But ironically, when she switches to her iPhone, she’s actually reading an entirely different book. It’s one of the all-time best-selling ebooks on the Kindle — The Girl with the Dragon Tattoo.
…don’t know anything about this particular matter, but I do know beyond and doubt that in other situations Wennerstrom has acted dishonestly. The Wennerstrom case has seriously affected Mikael Bloomkvist’s life, and I have an interest in discerning whether there’s anything in your speculation.”
The conversation had taken an unexpected turn, and Armansky was instantly on the alert. What Frode was asking was for Milton Security to poke around in a case that had…”
Kindle Park Ad
There’s a close-up of the Kindle’s screen, held in front of the stones and grass by a shimmery green stream. The camera rotates to show it’s being held by a woman (with her blonde hair pulled back) sitting next to a curvy stone bridge, and as the camera rises to the sky, she seems calmly engrossed in her Kindle. But the book that’s she’s reading includes harrowing scenes of racism in American in the 1950s. It’s Ralph Ellison’s Invisible Man.
The page she’s reading in the park is about the eviction of an elderly black couple.
…false hair, a curling iron, a card with silvery letters against a background of dark red velvet, reading “God Bless Our Home”; and scattered across the top of a chiffonier were nuggets of High John the Conqueror, the lucky stone; and as I watched the white men put down a basket in which I saw a whiskey bottle filled with rock candy and camphor a small Ethiopian flag, a faded tintype of Abraham Lincoln, and the smiling image of a Hollywood star torn from a magazine. And on a pillow several badly cracked pieces of delicate china, a commemorative plate celebrating the St. Louis World’s Fair … I stood in a kind of daze looking at an old folded lace fan studded with jet and mother-of-pearl.
The crowd surged as the white men came back, knocking over a drawer that spilled its contents in the snow at my feet. I stooped and started replacing the articles: a bent Masonic emblem, a set of tarnished cuff links, three brass rings, a dime pierced with a nail hole so as to be worn about the ankle on a string for luck, an ornate greeting card with the message “Grandma, I love…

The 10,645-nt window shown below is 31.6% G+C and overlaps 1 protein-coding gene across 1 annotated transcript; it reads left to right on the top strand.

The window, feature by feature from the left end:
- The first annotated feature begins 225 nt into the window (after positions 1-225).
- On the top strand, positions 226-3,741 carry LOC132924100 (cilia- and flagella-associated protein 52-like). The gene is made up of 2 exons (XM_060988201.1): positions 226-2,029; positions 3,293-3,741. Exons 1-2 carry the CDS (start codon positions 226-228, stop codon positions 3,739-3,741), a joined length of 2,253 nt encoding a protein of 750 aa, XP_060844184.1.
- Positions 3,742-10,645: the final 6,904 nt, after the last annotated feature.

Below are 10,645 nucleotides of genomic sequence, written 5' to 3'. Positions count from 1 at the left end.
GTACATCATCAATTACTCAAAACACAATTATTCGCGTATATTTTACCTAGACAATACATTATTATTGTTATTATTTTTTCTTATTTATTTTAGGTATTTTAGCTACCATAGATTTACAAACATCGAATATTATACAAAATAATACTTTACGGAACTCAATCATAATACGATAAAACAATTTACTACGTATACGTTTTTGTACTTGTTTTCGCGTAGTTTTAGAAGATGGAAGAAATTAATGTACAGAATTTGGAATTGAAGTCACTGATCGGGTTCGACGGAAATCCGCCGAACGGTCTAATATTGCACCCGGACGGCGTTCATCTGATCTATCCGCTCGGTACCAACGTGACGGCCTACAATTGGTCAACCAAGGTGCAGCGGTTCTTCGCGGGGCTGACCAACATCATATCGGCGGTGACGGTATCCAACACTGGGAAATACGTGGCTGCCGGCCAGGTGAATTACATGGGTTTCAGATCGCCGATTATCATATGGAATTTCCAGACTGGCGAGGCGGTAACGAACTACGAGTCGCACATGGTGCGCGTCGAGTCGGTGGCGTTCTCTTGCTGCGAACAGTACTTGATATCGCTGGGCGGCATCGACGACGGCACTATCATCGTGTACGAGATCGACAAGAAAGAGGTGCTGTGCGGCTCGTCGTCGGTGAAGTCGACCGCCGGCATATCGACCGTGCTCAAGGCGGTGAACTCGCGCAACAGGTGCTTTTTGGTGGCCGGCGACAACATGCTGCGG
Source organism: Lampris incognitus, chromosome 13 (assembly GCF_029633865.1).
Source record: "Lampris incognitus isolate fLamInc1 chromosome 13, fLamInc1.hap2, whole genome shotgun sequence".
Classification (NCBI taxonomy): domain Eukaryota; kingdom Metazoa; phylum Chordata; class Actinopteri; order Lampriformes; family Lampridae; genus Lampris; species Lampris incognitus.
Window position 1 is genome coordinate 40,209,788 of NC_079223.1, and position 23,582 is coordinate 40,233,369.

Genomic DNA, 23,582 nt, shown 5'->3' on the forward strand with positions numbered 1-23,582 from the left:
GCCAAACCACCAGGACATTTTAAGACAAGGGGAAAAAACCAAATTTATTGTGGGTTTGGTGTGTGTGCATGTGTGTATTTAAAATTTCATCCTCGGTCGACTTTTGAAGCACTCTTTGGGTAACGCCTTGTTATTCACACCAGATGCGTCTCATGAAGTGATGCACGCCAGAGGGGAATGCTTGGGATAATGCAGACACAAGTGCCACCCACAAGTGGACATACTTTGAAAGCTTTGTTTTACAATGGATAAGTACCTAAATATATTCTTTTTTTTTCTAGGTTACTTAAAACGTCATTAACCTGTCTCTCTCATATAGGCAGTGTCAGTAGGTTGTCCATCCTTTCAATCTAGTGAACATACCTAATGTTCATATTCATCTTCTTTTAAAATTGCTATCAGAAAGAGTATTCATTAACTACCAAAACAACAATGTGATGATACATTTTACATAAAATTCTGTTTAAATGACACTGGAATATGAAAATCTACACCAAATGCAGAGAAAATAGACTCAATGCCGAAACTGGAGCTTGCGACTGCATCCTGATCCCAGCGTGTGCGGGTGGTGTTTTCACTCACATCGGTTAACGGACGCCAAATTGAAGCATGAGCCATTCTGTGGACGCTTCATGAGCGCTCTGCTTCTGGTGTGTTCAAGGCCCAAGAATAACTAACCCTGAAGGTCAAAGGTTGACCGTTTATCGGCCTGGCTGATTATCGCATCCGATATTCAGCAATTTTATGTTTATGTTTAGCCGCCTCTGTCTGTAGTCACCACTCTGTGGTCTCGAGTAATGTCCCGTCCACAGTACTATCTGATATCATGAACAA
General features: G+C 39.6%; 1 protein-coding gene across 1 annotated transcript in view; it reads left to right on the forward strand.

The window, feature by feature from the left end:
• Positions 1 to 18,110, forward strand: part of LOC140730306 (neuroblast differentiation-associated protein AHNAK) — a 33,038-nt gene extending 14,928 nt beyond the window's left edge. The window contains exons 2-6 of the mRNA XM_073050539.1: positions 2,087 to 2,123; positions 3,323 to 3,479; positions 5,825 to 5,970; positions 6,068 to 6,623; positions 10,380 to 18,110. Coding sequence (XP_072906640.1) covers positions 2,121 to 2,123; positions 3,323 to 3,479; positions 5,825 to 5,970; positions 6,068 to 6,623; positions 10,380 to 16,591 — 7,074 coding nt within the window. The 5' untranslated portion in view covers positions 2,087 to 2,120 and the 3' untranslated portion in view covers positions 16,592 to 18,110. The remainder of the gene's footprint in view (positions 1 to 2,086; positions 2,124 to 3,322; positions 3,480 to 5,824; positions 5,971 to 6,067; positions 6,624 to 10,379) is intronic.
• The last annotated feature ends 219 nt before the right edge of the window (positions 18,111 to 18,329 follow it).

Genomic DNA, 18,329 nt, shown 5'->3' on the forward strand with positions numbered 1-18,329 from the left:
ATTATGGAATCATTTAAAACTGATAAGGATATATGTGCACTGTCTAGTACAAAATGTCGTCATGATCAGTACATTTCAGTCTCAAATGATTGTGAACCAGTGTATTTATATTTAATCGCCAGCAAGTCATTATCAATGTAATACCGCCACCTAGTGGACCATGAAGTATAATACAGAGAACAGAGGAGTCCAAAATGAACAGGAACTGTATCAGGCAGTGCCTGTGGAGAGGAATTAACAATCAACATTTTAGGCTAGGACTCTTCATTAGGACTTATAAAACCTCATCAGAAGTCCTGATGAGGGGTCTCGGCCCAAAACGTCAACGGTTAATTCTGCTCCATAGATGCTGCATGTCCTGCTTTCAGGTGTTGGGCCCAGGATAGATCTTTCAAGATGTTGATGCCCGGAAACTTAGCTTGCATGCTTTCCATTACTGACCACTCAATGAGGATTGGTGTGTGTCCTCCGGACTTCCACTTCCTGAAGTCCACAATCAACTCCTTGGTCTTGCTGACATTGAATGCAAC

That Kindle at the Beach
This was the first Kindle ad, where the camera gradually pulls back to reveal that the Kindle at the beach is being read by a short-haired woman in a red-and-orange skirt, sitting silently next to a young man who’s also reading his Kindle. (“Man, that couple must hate each other,” someone once joked.)
I actually tracked down the author of the ebook she’s reading — Amy Bloom, who’s both a novelist and a professor at Yale University. She was once nominated for the National Book Award, and the story that appears on the Kindle was actually written in 1993. It was part of a new collection of her stories that was released in 2010, called Where the God of Love Hangs Out. And it’s probably the saddest pages to ever appear in a Kindle ad.
It’s the story of a 19-year-old boy who has a sexual encounter with his stepmother the day after his father’s funeral, told from the perspective of the grief-stricken widow. She struggles to find a way to make things right again – but first she must confront the fact that her son wants to continue the relationship.
I reached across the table but he shrugged me off, grabbing my keys and heading out the door. I sat for a long time, sipping, watching the sunlight move around the kitchen. When it was almost five, I took the keys from [her husband] Lionel’s side of the dresser and drove his van to soccer camp. [Her other, younger son] Buster felt like being quiet, so we just held hands and listened to the radio. I offered to take him to Burger King, hoping the automated monkeys and video games would be a good substitute for a fully present and competent mother. He was happy and we killed an hour and a half there. Three hours to bedtime.
We watched some TV, sitting on the couch, his feet in my lap. Every few minutes, I’d look at the clock on the mantel and then promise myself I wouldn’t look until the next commercial. Every time I started to move, I’d get tears in my eyes, so I concentrated on sitting very still, waiting for time to pass. Finally, I got Buster through his…
Bloom has practiced psychotherapy, and she’s also published her psychologically-insightful short stories in The New Yorker. (When I asked her if she thought that couple in the Kindle ad really hated each other, she replied “Well, or it’s comfortable silences. Other people’s marriages are hard to judge…”) But she said that she hadn’t even known about her story appearing in the Kindle ad until shortly before our interview. After she’d watched the ad on YouTube, she just went on with the rest of her day.
“I had a deadline. I was working on something, and I went back to work…”
But I’ll still always remember how excited I was to talk to her, since for me she was the ultimate celebrity by proxy — the author of the page in the ebook on that Kindle in that Kindle ad!